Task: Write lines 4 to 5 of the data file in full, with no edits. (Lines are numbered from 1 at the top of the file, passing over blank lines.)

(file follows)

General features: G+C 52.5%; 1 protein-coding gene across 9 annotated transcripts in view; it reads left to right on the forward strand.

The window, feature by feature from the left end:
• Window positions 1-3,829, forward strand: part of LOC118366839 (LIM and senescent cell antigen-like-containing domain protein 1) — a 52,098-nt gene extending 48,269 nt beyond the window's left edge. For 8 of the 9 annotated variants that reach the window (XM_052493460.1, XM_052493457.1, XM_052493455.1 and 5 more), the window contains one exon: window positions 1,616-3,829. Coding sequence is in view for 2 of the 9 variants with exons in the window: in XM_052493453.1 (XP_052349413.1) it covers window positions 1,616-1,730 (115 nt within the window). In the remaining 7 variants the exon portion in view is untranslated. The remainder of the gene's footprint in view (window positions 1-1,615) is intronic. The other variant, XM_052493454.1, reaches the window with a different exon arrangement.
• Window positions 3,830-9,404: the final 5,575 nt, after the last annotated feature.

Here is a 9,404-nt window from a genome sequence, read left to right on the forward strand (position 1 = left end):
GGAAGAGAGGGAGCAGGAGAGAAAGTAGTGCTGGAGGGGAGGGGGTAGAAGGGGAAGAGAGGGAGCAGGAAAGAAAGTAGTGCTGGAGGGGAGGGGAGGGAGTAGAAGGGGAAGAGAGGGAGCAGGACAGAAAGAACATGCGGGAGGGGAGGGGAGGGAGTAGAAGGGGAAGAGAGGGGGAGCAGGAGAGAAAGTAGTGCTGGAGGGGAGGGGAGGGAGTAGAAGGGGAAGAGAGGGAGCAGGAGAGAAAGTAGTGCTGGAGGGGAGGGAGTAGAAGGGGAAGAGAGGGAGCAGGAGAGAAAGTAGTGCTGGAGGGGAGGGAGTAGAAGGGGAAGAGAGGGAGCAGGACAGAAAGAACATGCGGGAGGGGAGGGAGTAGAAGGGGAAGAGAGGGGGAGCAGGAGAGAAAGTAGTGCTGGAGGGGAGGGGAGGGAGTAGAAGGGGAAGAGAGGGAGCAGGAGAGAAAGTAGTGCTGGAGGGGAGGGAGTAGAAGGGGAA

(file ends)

• Window positions 3,830-9,404: the final 5,575 nt, after the last annotated feature.

Here is a 9,404-nt window from a genome sequence, read left to right on the forward strand (position 1 = left end):